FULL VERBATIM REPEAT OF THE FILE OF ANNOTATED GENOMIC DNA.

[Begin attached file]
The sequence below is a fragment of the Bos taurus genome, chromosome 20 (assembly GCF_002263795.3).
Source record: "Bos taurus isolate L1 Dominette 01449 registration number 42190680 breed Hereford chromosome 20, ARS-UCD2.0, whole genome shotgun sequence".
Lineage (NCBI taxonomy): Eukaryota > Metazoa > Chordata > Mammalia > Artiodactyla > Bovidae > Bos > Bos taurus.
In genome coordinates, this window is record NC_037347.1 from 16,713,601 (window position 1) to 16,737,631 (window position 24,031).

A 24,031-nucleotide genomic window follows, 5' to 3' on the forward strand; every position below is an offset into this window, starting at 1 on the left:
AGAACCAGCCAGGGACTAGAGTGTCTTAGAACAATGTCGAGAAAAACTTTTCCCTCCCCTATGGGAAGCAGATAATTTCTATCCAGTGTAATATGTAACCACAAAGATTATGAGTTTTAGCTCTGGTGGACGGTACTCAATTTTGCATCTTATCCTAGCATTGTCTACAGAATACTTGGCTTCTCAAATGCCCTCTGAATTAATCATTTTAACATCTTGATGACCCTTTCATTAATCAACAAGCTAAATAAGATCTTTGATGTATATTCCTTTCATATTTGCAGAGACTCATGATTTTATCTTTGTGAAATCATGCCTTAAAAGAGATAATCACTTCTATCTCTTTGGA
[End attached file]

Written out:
The sequence below is a fragment of the Bos taurus genome, chromosome 20 (assembly GCF_002263795.3).
Source record: "Bos taurus isolate L1 Dominette 01449 registration number 42190680 breed Hereford chromosome 20, ARS-UCD2.0, whole genome shotgun sequence".
Lineage (NCBI taxonomy): Eukaryota > Metazoa > Chordata > Mammalia > Artiodactyla > Bovidae > Bos > Bos taurus.
In genome coordinates, this window is record NC_037347.1 from 16,713,601 (window position 1) to 16,737,631 (window position 24,031).

A 24,031-nucleotide genomic window follows, 5' to 3' on the forward strand; every position below is an offset into this window, starting at 1 on the left:
AGAACCAGCCAGGGACTAGAGTGTCTTAGAACAATGTCGAGAAAAACTTTTCCCTCCCCTATGGGAAGCAGATAATTTCTATCCAGTGTAATATGTAACCACAAAGATTATGAGTTTTAGCTCTGGTGGACGGTACTCAATTTTGCATCTTATCCTAGCATTGTCTACAGAATACTTGGCTTCTCAAATGCCCTCTGAATTAATCATTTTAACATCTTGATGACCCTTTCATTAATCAACAAGCTAAATAAGATCTTTGATGTATATTCCTTTCATATTTGCAGAGACTCATGATTTTATCTTTGTGAAATCATGCCTTAAAAGAGATAATCACTTCTATCTCTTTGGA